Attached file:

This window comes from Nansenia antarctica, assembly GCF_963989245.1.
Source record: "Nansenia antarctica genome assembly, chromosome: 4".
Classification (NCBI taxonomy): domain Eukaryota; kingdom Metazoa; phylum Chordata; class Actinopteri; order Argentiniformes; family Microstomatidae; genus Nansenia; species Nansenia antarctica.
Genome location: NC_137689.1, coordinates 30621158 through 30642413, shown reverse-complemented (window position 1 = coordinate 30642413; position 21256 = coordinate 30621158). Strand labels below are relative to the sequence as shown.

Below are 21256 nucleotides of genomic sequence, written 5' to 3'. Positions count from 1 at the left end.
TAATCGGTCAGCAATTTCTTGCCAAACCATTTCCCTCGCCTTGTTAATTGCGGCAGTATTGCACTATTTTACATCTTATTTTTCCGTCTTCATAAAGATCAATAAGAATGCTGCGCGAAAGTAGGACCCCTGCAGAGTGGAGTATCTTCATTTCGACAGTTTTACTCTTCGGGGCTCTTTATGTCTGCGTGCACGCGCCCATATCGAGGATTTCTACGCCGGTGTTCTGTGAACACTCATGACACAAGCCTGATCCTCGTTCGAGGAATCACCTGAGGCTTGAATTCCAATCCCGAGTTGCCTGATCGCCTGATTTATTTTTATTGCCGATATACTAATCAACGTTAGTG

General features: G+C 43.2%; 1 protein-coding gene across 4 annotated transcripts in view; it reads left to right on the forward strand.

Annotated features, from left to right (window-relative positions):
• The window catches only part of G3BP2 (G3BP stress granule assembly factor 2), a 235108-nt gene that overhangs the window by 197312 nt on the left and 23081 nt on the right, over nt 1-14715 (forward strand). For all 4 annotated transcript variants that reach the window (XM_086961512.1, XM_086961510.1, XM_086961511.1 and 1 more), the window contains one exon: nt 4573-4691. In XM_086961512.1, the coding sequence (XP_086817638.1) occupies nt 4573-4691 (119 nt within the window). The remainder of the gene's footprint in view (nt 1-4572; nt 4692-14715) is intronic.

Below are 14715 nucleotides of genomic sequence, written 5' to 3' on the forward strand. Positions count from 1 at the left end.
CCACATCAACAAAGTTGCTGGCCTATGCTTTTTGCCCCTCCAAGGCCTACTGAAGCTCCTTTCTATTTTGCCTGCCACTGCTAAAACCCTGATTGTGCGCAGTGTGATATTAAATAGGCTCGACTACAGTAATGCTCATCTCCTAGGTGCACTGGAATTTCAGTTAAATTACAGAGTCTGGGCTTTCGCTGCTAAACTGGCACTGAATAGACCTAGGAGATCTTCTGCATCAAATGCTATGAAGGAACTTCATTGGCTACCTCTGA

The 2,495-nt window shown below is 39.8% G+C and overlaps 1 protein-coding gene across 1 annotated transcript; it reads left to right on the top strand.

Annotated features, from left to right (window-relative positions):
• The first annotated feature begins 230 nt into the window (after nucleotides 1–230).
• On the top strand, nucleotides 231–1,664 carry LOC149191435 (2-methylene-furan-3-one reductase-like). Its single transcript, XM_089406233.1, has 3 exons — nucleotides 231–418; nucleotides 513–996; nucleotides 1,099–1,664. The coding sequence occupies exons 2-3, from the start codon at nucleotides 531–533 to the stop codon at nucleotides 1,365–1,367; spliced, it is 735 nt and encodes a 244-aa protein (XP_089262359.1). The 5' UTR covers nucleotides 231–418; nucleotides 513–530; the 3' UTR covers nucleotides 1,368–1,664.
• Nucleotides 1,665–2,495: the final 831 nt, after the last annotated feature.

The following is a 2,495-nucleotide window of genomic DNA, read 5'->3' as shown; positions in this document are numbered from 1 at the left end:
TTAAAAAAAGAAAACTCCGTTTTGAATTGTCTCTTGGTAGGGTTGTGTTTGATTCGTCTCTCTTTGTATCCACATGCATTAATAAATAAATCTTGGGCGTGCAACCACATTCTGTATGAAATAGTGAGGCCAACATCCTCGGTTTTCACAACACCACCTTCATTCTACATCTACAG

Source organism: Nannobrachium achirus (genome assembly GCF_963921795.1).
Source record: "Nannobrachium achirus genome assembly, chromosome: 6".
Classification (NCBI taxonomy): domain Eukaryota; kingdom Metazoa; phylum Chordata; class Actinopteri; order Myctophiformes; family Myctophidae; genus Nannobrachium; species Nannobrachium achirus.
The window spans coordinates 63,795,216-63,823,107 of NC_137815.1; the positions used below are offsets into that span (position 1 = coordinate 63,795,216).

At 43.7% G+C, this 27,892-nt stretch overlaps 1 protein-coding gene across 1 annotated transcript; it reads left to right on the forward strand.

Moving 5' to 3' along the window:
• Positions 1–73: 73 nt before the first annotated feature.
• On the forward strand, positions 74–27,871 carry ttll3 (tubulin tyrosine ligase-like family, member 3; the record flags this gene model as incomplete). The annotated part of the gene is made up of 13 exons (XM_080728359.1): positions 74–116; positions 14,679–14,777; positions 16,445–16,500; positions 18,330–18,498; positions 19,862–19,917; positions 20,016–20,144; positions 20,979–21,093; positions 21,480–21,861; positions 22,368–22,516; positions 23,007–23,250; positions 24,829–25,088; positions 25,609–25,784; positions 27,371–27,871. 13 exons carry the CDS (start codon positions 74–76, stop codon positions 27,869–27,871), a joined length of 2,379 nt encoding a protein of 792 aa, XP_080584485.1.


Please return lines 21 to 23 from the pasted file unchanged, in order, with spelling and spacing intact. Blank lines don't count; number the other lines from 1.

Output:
Classification (NCBI taxonomy): domain Eukaryota; kingdom Metazoa; phylum Chordata; class Actinopteri; order Myctophiformes; family Myctophidae; genus Nannobrachium; species Nannobrachium achirus.
The window spans coordinates 63,795,216-63,823,107 of NC_137815.1; the positions used below are offsets into that span (position 1 = coordinate 63,795,216).

At 43.7% G+C, this 27,892-nt stretch overlaps 1 protein-coding gene across 1 annotated transcript; it reads left to right on the forward strand.